Hundreds of homes have been built in Germantown without the simultaneous construction of moderately priced units the developer promised, a lapse that is raising further questions about Montgomery County's planning for its fastest-growing communities.
County Council members, still angry over planning failures in Clarksburg Town Center, are demanding a thorough investigation, saying the integrity of the county's planning process and efforts to build affordable housing are at stake.
"How did this happen? If you know the policies and know the procedures, how did we let this happen?" council member Michael Knapp (D-Upcounty) asked.
Arcola Investment Associates has constructed 714 single-family homes in the Kings Crossing development. The 800-acre development is nearly finished, except for one five-acre parcel where 102 moderately priced dwelling units have yet to be built, said Steven A. Robins, an Arcola attorney.
Those units are forthcoming, the developer said, but have been held up by financing snags and a dispute with neighbors over whether they should be reserved for the elderly.
But several council members said yesterday it appears that the spirit of the county's moderately priced dwelling unit law has been violated, essentially segregating lower-income residents in one part of a community.
The law, often held up as a nationwide model, states that the affordable units should be built at the same time as the market-rate units. There also has been a long-standing policy against clustering the units, except if they are being built as senior housing.
The developer initially planned to build senior housing but changed the plans to townhouses that would be made available to anyone who qualified. Residents protested, so the developer is once again planning to build senior housing, Robins said.
Council member Steven A. Silverman (D-At Large), chairman of the committee that oversees land policies, said he plans to launch a review. "I want to get answers," he said.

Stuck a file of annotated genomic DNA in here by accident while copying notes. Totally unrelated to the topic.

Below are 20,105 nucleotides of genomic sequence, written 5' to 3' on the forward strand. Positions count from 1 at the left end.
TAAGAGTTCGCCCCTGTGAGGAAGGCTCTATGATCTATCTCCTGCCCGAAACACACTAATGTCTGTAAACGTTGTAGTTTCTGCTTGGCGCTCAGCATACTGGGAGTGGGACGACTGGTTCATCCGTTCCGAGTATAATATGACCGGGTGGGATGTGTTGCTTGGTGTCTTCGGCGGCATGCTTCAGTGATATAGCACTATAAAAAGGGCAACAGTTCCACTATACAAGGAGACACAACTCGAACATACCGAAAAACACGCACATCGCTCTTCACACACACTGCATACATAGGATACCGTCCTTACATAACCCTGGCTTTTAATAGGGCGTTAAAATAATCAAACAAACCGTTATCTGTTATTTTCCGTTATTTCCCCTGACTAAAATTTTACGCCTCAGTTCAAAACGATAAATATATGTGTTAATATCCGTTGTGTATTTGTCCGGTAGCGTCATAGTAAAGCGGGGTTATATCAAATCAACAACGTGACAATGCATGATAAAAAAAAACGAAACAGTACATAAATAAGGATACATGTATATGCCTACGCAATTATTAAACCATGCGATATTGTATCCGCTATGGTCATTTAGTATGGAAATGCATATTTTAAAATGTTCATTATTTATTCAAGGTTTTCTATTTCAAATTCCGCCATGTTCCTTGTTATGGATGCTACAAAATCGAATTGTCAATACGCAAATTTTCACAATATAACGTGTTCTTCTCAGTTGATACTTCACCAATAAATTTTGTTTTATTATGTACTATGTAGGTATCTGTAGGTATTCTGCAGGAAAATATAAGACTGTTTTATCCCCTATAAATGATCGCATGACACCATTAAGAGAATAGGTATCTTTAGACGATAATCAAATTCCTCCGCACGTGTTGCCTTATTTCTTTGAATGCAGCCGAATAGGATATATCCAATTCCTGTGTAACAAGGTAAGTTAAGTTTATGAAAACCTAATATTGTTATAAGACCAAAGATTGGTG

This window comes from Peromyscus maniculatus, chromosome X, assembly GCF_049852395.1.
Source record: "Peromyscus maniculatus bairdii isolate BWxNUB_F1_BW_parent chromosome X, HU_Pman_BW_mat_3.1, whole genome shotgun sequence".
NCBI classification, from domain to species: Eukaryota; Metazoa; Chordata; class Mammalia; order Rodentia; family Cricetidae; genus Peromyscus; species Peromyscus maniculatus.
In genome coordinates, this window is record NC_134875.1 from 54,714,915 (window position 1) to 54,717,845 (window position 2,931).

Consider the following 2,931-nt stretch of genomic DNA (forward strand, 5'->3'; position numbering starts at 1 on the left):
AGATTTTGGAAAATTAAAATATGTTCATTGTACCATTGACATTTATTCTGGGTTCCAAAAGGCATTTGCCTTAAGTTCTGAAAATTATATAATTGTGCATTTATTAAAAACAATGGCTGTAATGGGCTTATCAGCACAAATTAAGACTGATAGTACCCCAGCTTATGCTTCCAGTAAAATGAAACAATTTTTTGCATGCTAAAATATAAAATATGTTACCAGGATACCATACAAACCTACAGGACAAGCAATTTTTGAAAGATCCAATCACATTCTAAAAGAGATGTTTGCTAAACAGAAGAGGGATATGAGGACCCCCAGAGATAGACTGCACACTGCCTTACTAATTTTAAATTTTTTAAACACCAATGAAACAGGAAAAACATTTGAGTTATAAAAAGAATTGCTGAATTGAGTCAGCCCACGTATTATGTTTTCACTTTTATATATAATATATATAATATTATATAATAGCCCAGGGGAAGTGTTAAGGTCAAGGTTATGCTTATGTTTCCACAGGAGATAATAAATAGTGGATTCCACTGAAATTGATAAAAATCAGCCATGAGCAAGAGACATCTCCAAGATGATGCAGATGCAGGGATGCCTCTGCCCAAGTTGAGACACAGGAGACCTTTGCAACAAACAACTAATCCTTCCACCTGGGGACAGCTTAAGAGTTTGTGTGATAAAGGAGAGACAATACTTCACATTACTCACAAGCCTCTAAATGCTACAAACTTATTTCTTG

Fueling council members' anger is the discovery this summer that hundreds of homes in Clarksburg Town Center, about seven miles northeast of Kings Crossing, were built in violation of height and setback requirements.
Clarksburg residents also allege that moderately priced units in that community are being clustered and built last. The county Planning Board is reviewing those claims.
The same planning department staff member who oversaw the construction of Kings Crossing was in charge of Clarksburg Town Center, documents show. The staffer resigned in June after it was discovered she improperly altered a site plan document to reflect what had been built at Clarksburg.
As in that case, the planning process for Kings Crossing appears to leave room for significant interpretation.
Robins said the site plan enforcement agreement includes a special provision allowing the moderately priced units to be built last because it would be senior housing.
But when the Planning Board approved the Kings Crossing project in 1996, the board said no building permit should be issued until a "final design" on the affordable units was completed.
"Presumably, building permits should not have been issued until the [affordable units] were created," Knapp said. "Somehow the building permits moved forward."